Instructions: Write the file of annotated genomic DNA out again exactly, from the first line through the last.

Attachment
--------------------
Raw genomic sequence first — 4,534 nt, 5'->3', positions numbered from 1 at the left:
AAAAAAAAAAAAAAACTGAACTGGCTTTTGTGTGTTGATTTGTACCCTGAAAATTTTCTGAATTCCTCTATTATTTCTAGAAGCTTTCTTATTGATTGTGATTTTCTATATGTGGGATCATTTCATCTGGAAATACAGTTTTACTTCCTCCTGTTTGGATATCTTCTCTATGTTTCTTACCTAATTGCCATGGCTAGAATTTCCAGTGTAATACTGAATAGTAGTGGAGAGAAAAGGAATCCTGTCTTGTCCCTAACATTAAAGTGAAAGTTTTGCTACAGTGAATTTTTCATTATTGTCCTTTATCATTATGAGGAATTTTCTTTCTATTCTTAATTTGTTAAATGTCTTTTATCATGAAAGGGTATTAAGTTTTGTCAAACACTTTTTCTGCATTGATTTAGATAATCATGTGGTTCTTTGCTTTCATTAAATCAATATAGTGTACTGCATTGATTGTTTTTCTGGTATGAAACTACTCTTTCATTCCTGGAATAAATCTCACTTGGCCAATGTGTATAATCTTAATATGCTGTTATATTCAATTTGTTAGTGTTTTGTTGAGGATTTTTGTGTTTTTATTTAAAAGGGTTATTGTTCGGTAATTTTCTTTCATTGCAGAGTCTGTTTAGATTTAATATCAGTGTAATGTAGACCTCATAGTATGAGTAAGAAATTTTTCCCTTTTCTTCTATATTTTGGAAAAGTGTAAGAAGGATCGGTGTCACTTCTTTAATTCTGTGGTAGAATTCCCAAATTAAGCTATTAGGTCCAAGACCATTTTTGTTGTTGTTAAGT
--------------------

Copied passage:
Raw genomic sequence first — 4,534 nt, 5'->3', positions numbered from 1 at the left:
AAAAAAAAAAAAAAACTGAACTGGCTTTTGTGTGTTGATTTGTACCCTGAAAATTTTCTGAATTCCTCTATTATTTCTAGAAGCTTTCTTATTGATTGTGATTTTCTATATGTGGGATCATTTCATCTGGAAATACAGTTTTACTTCCTCCTGTTTGGATATCTTCTCTATGTTTCTTACCTAATTGCCATGGCTAGAATTTCCAGTGTAATACTGAATAGTAGTGGAGAGAAAAGGAATCCTGTCTTGTCCCTAACATTAAAGTGAAAGTTTTGCTACAGTGAATTTTTCATTATTGTCCTTTATCATTATGAGGAATTTTCTTTCTATTCTTAATTTGTTAAATGTCTTTTATCATGAAAGGGTATTAAGTTTTGTCAAACACTTTTTCTGCATTGATTTAGATAATCATGTGGTTCTTTGCTTTCATTAAATCAATATAGTGTACTGCATTGATTGTTTTTCTGGTATGAAACTACTCTTTCATTCCTGGAATAAATCTCACTTGGCCAATGTGTATAATCTTAATATGCTGTTATATTCAATTTGTTAGTGTTTTGTTGAGGATTTTTGTGTTTTTATTTAAAAGGGTTATTGTTCGGTAATTTTCTTTCATTGCAGAGTCTGTTTAGATTTAATATCAGTGTAATGTAGACCTCATAGTATGAGTAAGAAATTTTTCCCTTTTCTTCTATATTTTGGAAAAGTGTAAGAAGGATCGGTGTCACTTCTTTAATTCTGTGGTAGAATTCCCAAATTAAGCTATTAGGTCCAAGACCATTTTTGTTGTTGTTAAGT